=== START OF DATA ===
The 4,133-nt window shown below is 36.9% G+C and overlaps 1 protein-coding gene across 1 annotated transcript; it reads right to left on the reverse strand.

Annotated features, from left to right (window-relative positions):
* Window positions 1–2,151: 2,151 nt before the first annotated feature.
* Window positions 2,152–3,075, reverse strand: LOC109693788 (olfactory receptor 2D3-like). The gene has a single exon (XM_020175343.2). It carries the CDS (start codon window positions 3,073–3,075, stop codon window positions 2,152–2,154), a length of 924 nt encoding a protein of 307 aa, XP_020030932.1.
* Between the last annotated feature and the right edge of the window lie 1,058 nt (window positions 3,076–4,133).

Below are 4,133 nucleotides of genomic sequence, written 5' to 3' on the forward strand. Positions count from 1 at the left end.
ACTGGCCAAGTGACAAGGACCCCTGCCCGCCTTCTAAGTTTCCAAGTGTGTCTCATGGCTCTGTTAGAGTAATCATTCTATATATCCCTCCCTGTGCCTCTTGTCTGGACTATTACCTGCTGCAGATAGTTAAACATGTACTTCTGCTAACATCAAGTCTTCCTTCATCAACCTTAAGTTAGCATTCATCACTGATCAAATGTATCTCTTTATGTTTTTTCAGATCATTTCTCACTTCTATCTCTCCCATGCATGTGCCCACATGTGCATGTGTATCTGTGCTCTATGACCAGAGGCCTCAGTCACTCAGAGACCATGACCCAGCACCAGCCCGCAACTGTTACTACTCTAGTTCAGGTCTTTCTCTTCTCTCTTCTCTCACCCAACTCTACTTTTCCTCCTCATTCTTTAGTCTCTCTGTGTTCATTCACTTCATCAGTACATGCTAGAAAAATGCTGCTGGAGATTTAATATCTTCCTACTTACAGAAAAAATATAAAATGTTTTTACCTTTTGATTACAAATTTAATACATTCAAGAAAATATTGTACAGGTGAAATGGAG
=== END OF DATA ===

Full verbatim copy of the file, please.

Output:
The 4,133-nt window shown below is 36.9% G+C and overlaps 1 protein-coding gene across 1 annotated transcript; it reads right to left on the reverse strand.

Annotated features, from left to right (window-relative positions):
* Window positions 1–2,151: 2,151 nt before the first annotated feature.
* Window positions 2,152–3,075, reverse strand: LOC109693788 (olfactory receptor 2D3-like). The gene has a single exon (XM_020175343.2). It carries the CDS (start codon window positions 3,073–3,075, stop codon window positions 2,152–2,154), a length of 924 nt encoding a protein of 307 aa, XP_020030932.1.
* Between the last annotated feature and the right edge of the window lie 1,058 nt (window positions 3,076–4,133).

Below are 4,133 nucleotides of genomic sequence, written 5' to 3' on the forward strand. Positions count from 1 at the left end.
ACTGGCCAAGTGACAAGGACCCCTGCCCGCCTTCTAAGTTTCCAAGTGTGTCTCATGGCTCTGTTAGAGTAATCATTCTATATATCCCTCCCTGTGCCTCTTGTCTGGACTATTACCTGCTGCAGATAGTTAAACATGTACTTCTGCTAACATCAAGTCTTCCTTCATCAACCTTAAGTTAGCATTCATCACTGATCAAATGTATCTCTTTATGTTTTTTCAGATCATTTCTCACTTCTATCTCTCCCATGCATGTGCCCACATGTGCATGTGTATCTGTGCTCTATGACCAGAGGCCTCAGTCACTCAGAGACCATGACCCAGCACCAGCCCGCAACTGTTACTACTCTAGTTCAGGTCTTTCTCTTCTCTCTTCTCTCACCCAACTCTACTTTTCCTCCTCATTCTTTAGTCTCTCTGTGTTCATTCACTTCATCAGTACATGCTAGAAAAATGCTGCTGGAGATTTAATATCTTCCTACTTACAGAAAAAATATAAAATGTTTTTACCTTTTGATTACAAATTTAATACATTCAAGAAAATATTGTACAGGTGAAATGGAG